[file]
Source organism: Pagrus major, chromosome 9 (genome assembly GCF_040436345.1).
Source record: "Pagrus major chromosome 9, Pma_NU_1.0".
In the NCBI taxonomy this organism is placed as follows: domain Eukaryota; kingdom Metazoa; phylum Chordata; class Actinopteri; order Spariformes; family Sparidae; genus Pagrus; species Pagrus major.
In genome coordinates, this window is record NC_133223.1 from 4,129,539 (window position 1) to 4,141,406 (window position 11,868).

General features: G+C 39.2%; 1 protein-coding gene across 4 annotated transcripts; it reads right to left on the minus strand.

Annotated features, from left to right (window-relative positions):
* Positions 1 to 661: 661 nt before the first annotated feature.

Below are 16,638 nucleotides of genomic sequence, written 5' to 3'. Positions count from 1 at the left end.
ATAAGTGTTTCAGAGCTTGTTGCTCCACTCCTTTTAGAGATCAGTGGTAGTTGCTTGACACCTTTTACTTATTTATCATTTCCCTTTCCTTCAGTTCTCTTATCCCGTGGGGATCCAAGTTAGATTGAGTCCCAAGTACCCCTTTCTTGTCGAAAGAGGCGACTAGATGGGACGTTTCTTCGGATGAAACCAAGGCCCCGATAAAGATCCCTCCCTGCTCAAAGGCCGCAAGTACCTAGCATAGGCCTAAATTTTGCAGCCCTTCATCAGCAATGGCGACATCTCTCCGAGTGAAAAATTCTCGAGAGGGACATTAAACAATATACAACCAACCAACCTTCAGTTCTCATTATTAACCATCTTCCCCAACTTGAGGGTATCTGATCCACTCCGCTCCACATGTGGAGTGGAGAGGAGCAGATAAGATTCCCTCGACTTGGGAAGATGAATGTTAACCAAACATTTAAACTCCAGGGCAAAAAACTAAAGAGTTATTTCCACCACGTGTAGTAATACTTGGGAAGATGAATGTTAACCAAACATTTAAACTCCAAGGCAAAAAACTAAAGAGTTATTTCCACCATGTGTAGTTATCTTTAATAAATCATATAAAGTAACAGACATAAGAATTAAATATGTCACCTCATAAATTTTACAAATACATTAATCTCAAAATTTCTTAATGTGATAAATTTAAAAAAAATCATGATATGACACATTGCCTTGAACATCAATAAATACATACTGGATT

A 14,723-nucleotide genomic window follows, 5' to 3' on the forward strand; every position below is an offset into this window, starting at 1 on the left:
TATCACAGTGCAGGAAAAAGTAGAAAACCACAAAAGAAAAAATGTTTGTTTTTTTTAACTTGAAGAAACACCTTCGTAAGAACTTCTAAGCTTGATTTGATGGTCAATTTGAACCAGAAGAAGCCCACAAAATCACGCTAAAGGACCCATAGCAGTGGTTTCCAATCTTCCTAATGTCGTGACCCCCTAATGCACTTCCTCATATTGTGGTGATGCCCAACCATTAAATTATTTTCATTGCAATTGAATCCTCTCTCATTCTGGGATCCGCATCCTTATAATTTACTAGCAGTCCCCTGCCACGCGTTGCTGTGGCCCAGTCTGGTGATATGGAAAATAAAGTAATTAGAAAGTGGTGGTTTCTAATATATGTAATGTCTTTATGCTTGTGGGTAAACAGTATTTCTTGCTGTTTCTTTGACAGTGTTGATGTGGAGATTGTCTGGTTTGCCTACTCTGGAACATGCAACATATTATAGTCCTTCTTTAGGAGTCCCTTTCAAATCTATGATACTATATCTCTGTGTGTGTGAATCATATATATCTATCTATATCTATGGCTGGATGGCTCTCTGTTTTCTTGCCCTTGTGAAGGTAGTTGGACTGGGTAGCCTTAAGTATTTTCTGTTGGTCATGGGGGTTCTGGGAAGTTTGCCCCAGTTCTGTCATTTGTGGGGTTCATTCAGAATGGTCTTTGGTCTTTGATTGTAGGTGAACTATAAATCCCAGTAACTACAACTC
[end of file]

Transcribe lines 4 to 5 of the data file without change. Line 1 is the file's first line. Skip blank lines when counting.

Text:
In genome coordinates, this window is record NC_133223.1 from 4,129,539 (window position 1) to 4,141,406 (window position 11,868).

General features: G+C 39.2%; 1 protein-coding gene across 4 annotated transcripts; it reads right to left on the minus strand.